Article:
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Bankruptcy case could leave hundreds without water

Copyright © 2015 Albuquerque Journal

THOREAU – Darlene Arviso is a grandmother, school bus driver and silversmith, but to hundreds of people in this southeastern corner of the Navajo Nation, she is “the water lady.”

At 8 a.m. each weekday, after she drops off a busload of children at the St. Bonaventure School, Arviso cranks up a heavy-duty Chevrolet truck and fills its 4,000-gallon water tank at a well owned by the St. Bonaventure Indian Mission.

For the next seven hours, she bounces over rutted, dirt roads, covering some 300 miles a week, delivering water to people who lack services most Americans take for granted, including electricity and running water.

As she pulls up outside a house, residents quickly emerge with barrels, jugs, even a large cooking pot – anything that will hold the precious liquid.

“These people really depend on the water truck,” especially the elderly and those who lack transportation, she said, tearing up as she described the living conditions of some families and children she serves. “That’s why I love my job.”

As harsh as life is for Navajo families here, Arviso and others fear the worst because the St. Bonaventure Indian Mission and School has become entangled in a bankruptcy case filed by the Diocese of Gallup.

A judge this year approved a plan to appraise several properties, including St. Bonaventure’s land in Thoreau, as a possible source of funding to pay for a bankruptcy reorganization plan.

The Diocese of Gallup in 2013 became the nation’s ninth Roman Catholic diocese to file for Chapter 11 bankruptcy protection in response to a growing number of lawsuits filed by alleged victims of sexual abuse by priests.

Attorneys for both the victims’ committee and the diocese agreed that certain “key properties,” including the St. Bonaventure property, could be “liened, liquidated or otherwise used” to fund a settlement plan, according to court records.

‘Sort of an oasis’

“Depending on where this goes, we could lose the mission and the school,” said Chris Halter, executive director of St. Bonaventure Indian Mission and School. Mission property includes the well that offers the only free water source for hundreds of families. “I do feel that this threat is very real.”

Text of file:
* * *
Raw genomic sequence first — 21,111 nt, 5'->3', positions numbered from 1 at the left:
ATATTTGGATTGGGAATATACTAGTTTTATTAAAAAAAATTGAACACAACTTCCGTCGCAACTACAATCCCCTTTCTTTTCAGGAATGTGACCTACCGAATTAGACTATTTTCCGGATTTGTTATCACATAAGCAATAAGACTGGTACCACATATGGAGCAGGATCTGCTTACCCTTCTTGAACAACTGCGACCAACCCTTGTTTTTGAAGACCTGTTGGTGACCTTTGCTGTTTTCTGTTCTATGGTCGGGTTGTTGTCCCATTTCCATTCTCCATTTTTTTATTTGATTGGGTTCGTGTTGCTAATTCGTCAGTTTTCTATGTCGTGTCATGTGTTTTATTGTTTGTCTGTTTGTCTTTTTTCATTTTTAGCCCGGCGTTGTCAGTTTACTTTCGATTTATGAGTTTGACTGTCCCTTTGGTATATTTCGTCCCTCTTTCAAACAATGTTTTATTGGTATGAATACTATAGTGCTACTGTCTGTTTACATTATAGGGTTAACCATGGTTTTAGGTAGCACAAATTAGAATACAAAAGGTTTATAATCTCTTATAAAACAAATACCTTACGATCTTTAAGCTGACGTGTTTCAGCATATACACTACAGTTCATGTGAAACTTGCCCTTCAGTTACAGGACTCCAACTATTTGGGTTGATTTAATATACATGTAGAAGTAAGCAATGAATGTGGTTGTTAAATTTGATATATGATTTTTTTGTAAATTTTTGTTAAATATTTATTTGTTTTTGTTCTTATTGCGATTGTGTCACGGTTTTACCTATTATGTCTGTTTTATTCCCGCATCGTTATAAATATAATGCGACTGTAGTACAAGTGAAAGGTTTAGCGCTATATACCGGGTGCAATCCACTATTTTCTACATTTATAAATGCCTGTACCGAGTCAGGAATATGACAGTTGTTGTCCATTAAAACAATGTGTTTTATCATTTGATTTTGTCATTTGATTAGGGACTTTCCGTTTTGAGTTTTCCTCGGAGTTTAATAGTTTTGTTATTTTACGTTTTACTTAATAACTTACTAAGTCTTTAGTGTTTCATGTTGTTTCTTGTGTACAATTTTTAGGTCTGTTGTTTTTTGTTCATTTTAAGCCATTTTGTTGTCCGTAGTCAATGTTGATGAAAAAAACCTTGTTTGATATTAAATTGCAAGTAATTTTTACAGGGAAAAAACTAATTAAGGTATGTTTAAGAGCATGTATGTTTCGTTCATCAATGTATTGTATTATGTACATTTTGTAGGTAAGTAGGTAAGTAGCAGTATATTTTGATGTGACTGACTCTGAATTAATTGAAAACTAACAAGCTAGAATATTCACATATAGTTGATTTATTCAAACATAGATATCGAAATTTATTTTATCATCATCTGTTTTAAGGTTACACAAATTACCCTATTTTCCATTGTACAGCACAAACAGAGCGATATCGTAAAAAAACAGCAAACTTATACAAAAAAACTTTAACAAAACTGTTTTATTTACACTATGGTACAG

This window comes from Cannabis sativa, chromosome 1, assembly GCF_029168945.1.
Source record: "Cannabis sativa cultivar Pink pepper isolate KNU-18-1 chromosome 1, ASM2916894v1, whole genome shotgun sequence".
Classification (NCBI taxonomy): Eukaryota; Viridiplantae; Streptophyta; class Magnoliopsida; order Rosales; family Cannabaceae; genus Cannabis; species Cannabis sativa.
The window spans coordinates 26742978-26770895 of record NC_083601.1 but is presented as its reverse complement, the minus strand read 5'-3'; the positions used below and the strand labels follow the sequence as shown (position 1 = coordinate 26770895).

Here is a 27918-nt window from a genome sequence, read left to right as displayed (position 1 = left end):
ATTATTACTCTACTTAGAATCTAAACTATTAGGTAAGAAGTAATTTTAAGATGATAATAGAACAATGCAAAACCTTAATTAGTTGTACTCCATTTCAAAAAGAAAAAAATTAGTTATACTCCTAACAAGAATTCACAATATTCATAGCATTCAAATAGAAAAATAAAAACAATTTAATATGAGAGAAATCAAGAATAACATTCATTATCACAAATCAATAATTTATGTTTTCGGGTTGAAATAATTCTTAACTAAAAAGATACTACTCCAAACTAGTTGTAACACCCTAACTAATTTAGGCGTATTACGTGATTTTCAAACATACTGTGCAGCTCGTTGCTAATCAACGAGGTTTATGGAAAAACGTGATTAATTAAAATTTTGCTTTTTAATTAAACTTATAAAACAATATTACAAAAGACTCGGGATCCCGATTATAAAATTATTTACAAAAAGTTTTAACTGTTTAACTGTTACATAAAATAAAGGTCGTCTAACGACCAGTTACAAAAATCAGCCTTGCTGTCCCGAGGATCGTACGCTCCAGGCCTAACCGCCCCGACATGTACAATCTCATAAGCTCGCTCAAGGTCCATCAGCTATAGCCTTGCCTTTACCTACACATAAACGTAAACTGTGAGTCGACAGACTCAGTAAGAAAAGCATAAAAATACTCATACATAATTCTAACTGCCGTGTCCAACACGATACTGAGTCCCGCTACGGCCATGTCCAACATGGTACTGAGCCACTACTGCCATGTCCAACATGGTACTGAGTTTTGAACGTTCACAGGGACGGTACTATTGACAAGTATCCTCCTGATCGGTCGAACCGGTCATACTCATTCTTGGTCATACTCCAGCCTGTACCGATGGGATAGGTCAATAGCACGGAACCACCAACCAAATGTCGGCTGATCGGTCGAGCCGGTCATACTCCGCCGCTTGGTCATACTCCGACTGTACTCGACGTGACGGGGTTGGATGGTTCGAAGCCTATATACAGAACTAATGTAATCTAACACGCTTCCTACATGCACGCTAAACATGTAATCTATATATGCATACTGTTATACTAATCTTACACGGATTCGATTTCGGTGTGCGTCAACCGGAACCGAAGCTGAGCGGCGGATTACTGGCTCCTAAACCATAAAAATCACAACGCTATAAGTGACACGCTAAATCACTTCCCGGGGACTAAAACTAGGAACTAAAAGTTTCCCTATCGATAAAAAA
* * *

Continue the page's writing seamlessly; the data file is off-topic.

An Albuquerque firm in March appraised about 40 acres in Thoreau, including land occupied by St. Bonaventure School, which this year enrolled 215 students in pre-kindergarten through eighth grade.

Children line up at the end of a school day at St. Bonaventure School in Thoreau. About 40 acres of school and mission property was appraised by court order this year as a possible source of funding in the Diocese of Gallup bankruptcy. (Roberto E. Rosales/Journal)

Children line up at the end of a school day at St. Bonaventure School in Thoreau. About 40 acres of school and mission property was appraised by court order this year as a possible source of funding in the Diocese of Gallup bankruptcy. (Roberto E. Rosales/Journal)

The school charges no tuition and provides two free meals a day for children who too often live in broken homes plagued by poverty and violence, Halter said.

“We’re sort of an oasis where kids can come and get two meals a day and an education,” he said. “The problem is, it’s up to the bankruptcy court what is going to be done. What we’re going to look like at the end of this, I don’t know.”

St. Bonaventure employs 65 people, of whom 55 are Navajos, making it one of the area’s largest employers, Halter said.

St. Bonaventure’s fate could be determined at a mediation scheduled June 9-10 in Phoenix.

U.S. Bankruptcy Court Judge David Thuma has ordered all parties in the bankruptcy to participate, including St. Bonaventure, the Diocese of Gallup and an attorney representing 57 people who claim they were sexually abused by priests.

The settlement will also need to pay for legal and professional fees that total at least $1.86 million.

The diocese has identified a former director of St. Bonaventure as one of 31 diocesan employees, including 29 priests, against whom there have been credible allegations of sexual abuse of a minor.